Meanwhile, SFMTA had guides at Castro, Church, West Portal and St. Francis Circle, and other places along the lines. They also had signs on the trains and in the stations. And Google maps included the closures in its directions. There were a few confused riders here and there, but instructions seemed much clearer than in previous shutdowns. Advocates such as the San Francisco Transit Rider's Rachel Hyden would like to see SFMTA do even better, by reserving lanes and giving signal priority to the replacement buses. Still, even she was impressed. "The onboard digital signage was displaying transfer points, I couldn't believe my eyes! This is something we'd love to see on every line, but it's especially important during a shutdown of this nature," wrote Hyden, who rides the L Taraval. "There were ambassadors every step of the way; large, visible signage in all the stations; and most impressively, lots of multi-lingual materials inside the trains and buses."

There were big signs, little signs, digital signs, and paper signs--such as this one--throughout the system
There were big signs, little signs, digital signs, and paper signs--such as this one in Castro station--throughout the system

Perhaps the best test of how well the agency is disseminating information comes down to how tourists, who aren't familiar with the system and would have no reason to know about the closure, were getting on. Judi Gould was visiting from Ventura and was taking her grandson Rye to the zoo from Castro Station. "I saw the signs. I saw it on my app," she said while waiting for the replacement L Taraval bus at Castro. Her grandson Rye, meanwhile, seemed to enjoy the view from the bus as it chugged over Twin Peaks,

Judi Gould and grandson Rye, waiting for the L Taraval replacement bus to the zoo

Regular rider Kate Rabbit found the extra stop on the replacement bus confounding (the bus stopped twice on Portola, at O'Shaughnessy and Laguna Honda, whereas normally it only stops at Forest Hill station between Castro and West Portal). "There should just be one--it's confusing," she said, adding that it's just the first day and things will become more clear as the closure continues. And Theolia Valentine was thrown by a lack of clear stop announcements from the driver of the L Taraval replacement bus (there was an automated message that cycled every minute or so, explaining the closure and the replacement bus service, but nothing about upcoming stops). The driver, meanwhile, was a bit confused himself, and neglected to stop at Wawona Street, a stop on his route and the nearest one to West Portal station.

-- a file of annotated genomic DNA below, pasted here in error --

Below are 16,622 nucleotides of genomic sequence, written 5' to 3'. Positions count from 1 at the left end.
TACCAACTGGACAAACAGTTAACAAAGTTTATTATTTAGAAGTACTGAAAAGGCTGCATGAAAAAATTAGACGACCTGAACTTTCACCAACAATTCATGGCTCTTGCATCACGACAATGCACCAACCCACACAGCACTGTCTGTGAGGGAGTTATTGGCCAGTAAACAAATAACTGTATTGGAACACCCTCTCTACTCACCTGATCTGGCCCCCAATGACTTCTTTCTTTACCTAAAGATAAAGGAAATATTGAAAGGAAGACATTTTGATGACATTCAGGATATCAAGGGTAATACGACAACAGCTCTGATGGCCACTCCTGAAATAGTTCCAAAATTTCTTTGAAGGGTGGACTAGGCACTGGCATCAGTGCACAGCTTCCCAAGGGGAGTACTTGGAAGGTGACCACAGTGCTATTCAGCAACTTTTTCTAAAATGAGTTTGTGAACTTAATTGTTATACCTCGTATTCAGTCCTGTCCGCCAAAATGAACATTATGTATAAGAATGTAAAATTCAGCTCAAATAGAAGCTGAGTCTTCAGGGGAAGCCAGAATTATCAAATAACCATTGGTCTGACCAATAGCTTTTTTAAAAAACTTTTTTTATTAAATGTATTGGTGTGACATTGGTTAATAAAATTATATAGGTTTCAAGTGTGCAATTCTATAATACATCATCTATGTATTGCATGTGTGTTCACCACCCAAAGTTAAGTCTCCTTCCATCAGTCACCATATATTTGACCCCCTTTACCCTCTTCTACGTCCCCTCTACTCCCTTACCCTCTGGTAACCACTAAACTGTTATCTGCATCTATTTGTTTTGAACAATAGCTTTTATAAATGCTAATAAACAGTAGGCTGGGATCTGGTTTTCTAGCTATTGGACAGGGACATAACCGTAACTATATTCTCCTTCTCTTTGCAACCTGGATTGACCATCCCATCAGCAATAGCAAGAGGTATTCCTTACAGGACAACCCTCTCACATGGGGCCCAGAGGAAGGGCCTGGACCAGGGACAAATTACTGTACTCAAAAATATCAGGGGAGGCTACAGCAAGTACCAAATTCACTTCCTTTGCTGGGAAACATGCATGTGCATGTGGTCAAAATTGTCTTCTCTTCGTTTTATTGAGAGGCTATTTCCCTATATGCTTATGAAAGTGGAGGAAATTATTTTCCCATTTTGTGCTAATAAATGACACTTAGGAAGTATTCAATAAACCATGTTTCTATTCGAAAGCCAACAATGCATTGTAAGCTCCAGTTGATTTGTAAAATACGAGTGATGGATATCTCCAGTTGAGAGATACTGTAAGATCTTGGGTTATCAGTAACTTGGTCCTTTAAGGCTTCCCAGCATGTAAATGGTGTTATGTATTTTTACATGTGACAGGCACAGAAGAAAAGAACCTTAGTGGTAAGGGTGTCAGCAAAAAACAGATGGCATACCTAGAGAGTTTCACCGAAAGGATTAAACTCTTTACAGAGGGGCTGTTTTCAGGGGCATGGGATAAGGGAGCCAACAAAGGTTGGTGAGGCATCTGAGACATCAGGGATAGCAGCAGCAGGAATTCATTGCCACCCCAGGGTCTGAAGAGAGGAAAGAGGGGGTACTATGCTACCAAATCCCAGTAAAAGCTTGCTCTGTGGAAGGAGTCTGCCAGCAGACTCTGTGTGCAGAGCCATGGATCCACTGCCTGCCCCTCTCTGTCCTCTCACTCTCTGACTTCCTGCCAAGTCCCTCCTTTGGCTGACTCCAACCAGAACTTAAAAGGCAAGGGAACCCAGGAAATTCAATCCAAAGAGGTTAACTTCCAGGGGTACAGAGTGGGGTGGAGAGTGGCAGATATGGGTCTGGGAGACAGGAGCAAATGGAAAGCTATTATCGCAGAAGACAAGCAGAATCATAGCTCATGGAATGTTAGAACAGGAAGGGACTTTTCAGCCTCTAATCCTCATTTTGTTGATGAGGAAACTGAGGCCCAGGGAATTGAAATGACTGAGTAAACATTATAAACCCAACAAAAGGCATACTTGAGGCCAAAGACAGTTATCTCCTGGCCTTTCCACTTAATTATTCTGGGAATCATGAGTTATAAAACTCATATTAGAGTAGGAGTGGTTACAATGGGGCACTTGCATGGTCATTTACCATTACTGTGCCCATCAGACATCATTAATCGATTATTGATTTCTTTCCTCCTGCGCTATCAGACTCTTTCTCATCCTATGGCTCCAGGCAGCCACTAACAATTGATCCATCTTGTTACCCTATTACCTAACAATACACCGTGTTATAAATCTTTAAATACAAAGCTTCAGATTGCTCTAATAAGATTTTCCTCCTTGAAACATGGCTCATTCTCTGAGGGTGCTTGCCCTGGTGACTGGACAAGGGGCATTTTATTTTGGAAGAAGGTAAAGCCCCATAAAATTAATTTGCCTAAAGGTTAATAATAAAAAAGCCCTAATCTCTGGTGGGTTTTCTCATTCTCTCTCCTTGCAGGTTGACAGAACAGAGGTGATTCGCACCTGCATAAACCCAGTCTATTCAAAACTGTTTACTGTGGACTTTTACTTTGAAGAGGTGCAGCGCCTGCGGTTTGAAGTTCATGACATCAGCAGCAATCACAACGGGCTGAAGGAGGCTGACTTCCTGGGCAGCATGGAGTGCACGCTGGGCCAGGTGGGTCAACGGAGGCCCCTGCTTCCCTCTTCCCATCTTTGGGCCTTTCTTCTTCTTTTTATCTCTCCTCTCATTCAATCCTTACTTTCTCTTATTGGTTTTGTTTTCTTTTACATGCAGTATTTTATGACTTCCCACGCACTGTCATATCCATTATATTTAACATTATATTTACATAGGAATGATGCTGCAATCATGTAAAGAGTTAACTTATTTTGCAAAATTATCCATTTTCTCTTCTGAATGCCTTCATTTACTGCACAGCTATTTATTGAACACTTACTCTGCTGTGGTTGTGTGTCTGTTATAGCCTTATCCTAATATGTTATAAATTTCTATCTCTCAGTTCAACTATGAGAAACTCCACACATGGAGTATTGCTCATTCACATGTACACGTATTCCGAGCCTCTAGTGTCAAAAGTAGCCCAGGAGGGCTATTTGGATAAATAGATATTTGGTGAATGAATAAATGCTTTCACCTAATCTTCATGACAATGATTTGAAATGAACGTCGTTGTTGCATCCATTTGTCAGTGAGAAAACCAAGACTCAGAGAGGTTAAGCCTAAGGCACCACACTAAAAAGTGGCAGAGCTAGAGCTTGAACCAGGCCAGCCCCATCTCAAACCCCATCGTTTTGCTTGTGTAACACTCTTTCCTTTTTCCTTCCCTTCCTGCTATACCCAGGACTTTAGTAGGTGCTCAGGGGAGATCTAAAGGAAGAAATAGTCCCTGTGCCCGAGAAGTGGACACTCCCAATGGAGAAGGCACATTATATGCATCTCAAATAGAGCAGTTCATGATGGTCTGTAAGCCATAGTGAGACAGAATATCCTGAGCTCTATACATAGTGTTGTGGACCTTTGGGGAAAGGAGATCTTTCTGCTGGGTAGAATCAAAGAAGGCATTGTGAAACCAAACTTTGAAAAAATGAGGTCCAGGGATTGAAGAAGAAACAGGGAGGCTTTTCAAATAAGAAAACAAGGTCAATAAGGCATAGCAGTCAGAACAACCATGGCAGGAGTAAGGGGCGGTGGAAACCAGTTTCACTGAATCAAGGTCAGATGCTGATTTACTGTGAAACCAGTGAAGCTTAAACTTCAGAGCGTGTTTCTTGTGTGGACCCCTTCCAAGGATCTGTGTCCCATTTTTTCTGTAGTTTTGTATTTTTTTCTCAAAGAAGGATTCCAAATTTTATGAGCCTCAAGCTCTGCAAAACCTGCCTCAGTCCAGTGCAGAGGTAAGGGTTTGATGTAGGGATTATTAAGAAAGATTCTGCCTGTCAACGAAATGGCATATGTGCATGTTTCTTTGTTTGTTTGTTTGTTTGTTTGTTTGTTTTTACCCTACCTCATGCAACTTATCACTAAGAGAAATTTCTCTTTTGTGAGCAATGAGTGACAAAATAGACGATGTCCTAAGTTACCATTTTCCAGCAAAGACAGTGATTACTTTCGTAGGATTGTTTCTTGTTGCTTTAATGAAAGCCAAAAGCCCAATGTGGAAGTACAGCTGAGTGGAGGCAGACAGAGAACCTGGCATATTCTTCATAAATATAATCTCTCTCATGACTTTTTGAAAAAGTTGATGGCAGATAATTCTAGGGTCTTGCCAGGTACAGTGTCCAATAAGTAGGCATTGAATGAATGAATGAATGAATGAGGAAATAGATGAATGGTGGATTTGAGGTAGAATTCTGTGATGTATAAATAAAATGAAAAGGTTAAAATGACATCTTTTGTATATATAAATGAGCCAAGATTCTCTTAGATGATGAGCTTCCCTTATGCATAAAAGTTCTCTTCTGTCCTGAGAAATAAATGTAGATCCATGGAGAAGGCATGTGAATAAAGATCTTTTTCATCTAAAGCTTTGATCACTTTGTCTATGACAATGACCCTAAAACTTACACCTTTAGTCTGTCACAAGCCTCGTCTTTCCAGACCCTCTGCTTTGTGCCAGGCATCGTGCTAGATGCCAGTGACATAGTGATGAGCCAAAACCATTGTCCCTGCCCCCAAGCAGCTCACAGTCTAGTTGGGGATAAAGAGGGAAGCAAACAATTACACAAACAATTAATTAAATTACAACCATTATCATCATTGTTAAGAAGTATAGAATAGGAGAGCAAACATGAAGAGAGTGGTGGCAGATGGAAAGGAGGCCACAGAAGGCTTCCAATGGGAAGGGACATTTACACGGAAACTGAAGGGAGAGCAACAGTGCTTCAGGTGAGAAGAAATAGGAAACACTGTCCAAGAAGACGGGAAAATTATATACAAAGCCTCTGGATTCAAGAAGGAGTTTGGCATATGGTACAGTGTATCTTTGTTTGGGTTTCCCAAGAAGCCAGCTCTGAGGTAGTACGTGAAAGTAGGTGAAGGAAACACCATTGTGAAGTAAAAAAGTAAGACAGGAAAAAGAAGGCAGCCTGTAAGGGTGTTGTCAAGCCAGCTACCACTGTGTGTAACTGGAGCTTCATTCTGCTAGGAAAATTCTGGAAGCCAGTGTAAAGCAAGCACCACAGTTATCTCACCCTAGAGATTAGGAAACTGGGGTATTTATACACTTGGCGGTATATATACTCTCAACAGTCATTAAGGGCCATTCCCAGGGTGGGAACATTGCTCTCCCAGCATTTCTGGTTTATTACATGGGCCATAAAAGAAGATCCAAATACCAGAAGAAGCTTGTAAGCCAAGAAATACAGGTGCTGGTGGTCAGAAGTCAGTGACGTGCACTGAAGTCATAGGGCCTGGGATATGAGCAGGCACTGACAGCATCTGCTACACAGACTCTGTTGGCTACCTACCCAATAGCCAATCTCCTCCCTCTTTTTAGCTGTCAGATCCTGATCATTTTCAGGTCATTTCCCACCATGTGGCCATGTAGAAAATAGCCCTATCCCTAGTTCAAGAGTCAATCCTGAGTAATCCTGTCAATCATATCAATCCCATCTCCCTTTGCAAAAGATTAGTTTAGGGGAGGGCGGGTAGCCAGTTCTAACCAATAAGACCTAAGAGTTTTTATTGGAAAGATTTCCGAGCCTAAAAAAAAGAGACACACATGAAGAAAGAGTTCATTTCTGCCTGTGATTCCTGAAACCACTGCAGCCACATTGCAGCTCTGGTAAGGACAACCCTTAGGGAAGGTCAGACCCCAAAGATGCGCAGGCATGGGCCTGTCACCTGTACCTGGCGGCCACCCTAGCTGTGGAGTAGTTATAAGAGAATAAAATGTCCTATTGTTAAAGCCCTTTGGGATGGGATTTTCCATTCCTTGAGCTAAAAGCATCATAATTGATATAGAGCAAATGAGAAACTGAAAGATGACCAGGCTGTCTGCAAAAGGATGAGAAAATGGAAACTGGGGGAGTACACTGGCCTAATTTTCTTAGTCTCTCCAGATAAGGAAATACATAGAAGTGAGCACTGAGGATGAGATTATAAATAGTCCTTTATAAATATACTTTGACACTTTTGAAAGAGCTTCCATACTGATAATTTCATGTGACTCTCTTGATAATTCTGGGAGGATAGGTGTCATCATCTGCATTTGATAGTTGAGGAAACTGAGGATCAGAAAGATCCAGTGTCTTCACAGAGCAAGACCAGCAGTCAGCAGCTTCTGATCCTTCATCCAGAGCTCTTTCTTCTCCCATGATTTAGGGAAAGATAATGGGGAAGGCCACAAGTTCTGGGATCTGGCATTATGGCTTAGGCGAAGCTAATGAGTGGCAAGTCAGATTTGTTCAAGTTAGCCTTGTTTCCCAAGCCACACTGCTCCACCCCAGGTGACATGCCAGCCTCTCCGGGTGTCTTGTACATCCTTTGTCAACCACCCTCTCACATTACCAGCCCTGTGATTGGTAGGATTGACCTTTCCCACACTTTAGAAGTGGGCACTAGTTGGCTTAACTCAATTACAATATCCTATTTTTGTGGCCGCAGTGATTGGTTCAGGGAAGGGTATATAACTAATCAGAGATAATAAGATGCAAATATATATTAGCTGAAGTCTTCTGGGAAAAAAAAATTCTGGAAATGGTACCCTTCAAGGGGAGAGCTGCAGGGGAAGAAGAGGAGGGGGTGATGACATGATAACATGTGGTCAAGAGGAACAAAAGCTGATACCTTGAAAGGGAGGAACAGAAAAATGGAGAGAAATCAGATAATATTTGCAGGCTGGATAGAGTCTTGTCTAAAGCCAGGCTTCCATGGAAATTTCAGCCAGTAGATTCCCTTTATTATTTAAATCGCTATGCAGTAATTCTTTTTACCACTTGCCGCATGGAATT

The L Taraval replacement bus climbing over Twin Peaks

Meanwhile, a Muni guide working at Castro station said he found about half the people he encountered knew about the tunnel closure. "There's a little bit of confusion," explained one of SFMTA's information volunteers, who was directing people from the exit of the Castro Street Muni subway to the replacement bus service. "There's always going to be some."

Most people, however, calmly went with the flow. They were also looking forward to the end of summer when things should return to normal--and, hopefully, more reliable service. "People don't realize how important these trains are until they don't come anymore," said Valentine.

"Bus substitutions are an inconvenience for everyone, but it's really important we maintain our tunnels to provide safe and reliable service for the 80,000 people who depend on it," wrote Hyden. "San Francisco Transit Riders will be keeping a close eye on how it's going, and will continue to push SFMTA to deliver the service frequencies they've promised."

For full details on replacement bus services and reroutes, check out SFMTA's web page. Or watch the embedded video below. And if you ride the impacted routes, let us know how it goes by posting your comments.